People often shrink when they hear an angry person’s voice. While some develop fear out of another’s rage, a new study reveals how emotions are triggered by the sound of their own voice.
Medical Daily reports a team of researchers developed a digital audio platform that helped them get into this conclusion: People align their feelings with the emotional sounds they hear.
The team of French National Centre for Scientific Research’s Dr. Jean-Julien Aucouturier conducted a study on how sound influences emotions. With the use of computer science, neuroscience, and musical knowledge, Aucouturier and his colleagues investigated vocal frequencies that relate to certain emotions. This helped researchers find out if whether or not people are aware of their own emotional expressions.
For the study, the researchers used a one of a kind digital audio platform to manipulate the participants’ voices as they read a short story aloud. Through a headset, the participants were able to hear altered versions of their voices (where they sounded fearful, happier, or sadder), without realizing their voices were simulated.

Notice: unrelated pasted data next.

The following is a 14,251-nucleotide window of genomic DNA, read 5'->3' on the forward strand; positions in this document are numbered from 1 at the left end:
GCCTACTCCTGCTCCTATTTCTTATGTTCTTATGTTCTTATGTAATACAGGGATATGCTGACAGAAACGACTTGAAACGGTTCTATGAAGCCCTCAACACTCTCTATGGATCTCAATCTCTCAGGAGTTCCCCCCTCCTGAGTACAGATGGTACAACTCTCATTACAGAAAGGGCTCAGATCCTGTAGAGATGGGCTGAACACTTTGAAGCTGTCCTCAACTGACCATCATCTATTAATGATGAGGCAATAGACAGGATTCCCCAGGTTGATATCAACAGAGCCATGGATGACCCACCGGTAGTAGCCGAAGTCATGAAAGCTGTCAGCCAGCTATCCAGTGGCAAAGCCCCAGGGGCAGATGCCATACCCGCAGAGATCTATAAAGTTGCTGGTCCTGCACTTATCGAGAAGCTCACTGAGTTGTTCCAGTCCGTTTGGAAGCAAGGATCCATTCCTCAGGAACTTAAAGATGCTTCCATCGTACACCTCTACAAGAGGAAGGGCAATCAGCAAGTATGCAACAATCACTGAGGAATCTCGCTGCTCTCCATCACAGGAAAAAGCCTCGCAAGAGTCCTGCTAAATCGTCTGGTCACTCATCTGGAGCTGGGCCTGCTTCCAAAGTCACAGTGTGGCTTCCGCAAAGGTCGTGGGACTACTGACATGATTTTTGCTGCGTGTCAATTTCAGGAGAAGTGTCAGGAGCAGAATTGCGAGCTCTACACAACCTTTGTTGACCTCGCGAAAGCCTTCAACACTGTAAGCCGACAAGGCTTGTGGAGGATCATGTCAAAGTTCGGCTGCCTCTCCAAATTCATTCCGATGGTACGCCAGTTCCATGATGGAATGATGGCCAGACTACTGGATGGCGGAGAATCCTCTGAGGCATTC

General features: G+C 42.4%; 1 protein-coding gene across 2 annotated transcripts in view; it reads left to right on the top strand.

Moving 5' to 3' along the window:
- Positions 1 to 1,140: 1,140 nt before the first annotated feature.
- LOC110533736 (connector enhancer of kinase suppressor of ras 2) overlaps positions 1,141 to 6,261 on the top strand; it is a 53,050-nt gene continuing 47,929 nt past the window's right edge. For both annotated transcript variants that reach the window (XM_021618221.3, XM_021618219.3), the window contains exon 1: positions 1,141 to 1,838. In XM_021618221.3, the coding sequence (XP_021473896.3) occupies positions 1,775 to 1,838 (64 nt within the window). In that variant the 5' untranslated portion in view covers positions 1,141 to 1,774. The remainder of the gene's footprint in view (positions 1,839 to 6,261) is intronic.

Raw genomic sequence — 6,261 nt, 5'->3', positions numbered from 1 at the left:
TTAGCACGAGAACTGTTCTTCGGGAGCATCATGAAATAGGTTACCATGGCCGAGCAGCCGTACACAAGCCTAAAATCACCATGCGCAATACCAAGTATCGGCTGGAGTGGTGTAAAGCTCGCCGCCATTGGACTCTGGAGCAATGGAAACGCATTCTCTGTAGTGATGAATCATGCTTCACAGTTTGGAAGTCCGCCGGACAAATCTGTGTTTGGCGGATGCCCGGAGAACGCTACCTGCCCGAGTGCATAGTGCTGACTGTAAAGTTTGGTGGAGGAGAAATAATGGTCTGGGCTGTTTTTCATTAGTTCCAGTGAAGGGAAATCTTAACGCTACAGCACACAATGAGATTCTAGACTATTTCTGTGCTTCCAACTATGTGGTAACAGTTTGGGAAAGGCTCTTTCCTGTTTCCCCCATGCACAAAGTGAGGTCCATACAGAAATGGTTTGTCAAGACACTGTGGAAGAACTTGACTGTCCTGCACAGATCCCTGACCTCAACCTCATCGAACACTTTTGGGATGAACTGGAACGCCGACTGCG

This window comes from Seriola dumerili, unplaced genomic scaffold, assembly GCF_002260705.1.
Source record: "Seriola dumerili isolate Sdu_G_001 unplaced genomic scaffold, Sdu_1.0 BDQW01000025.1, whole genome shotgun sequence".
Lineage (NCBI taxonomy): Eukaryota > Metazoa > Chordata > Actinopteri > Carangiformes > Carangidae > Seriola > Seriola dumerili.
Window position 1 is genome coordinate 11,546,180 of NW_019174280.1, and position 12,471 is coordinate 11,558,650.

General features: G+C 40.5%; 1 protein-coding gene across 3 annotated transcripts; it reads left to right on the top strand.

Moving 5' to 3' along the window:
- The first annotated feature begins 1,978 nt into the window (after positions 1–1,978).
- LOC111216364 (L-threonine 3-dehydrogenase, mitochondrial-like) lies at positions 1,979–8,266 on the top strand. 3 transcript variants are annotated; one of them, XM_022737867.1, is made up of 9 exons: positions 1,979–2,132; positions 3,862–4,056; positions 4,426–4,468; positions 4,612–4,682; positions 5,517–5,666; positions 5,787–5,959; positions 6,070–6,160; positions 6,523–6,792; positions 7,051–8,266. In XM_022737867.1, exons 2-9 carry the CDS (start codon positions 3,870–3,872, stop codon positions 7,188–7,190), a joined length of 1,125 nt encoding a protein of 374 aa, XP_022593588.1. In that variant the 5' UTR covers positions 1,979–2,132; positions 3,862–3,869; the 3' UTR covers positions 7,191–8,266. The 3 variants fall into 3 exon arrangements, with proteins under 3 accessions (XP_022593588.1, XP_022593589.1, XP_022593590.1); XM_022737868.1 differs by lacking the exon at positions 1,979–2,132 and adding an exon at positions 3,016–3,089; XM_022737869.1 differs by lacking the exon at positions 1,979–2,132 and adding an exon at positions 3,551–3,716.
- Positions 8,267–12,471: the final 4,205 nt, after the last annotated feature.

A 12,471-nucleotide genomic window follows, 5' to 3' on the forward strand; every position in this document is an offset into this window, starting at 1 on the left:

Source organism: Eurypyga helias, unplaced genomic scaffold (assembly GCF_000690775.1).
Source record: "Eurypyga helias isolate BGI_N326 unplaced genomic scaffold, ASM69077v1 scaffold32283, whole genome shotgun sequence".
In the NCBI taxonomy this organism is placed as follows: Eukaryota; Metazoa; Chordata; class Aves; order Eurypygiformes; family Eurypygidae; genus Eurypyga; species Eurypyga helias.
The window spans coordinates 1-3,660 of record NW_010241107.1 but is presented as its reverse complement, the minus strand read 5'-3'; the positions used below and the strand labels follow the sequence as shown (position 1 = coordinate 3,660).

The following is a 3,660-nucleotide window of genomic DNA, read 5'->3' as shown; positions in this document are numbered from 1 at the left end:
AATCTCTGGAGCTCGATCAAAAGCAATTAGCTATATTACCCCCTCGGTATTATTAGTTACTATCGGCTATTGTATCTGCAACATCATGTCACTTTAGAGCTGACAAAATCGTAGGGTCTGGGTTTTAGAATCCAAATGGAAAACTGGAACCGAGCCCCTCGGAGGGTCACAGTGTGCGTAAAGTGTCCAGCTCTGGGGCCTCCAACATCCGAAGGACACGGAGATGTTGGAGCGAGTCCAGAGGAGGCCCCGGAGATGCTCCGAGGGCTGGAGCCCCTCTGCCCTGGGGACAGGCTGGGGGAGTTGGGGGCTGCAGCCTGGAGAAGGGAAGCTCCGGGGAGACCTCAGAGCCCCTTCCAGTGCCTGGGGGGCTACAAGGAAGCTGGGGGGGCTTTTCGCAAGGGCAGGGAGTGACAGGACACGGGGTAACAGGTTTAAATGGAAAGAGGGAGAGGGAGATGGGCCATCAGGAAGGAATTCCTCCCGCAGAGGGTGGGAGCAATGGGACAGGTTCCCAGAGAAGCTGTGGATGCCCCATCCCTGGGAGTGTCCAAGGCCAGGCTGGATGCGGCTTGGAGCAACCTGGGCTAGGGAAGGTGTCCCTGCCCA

Researchers found out that the participants shifted their emotional state to align with the feelings expressed by their simulated voices. This observation led to their conclusion: people don’t control their voices to sound like how they want. Instead, they listen to their own voices to actually know how they feel.
“The relationship between the expression and experience of emotions has been a long-standing topic of disagreement in the field of psychology,” said the study’s co-author Petter Johansson from Lund University in Sweden.
The research team believes this digital audio platform could be used in therapies for mental problems such as depression and anxiety. The real-time voice transformation tool called DAVID (Da Amazing Voice Inflection Device) was created by Dr. Marco Luni and was named after Talking Heads’ singer and lead guitarist David Byrne.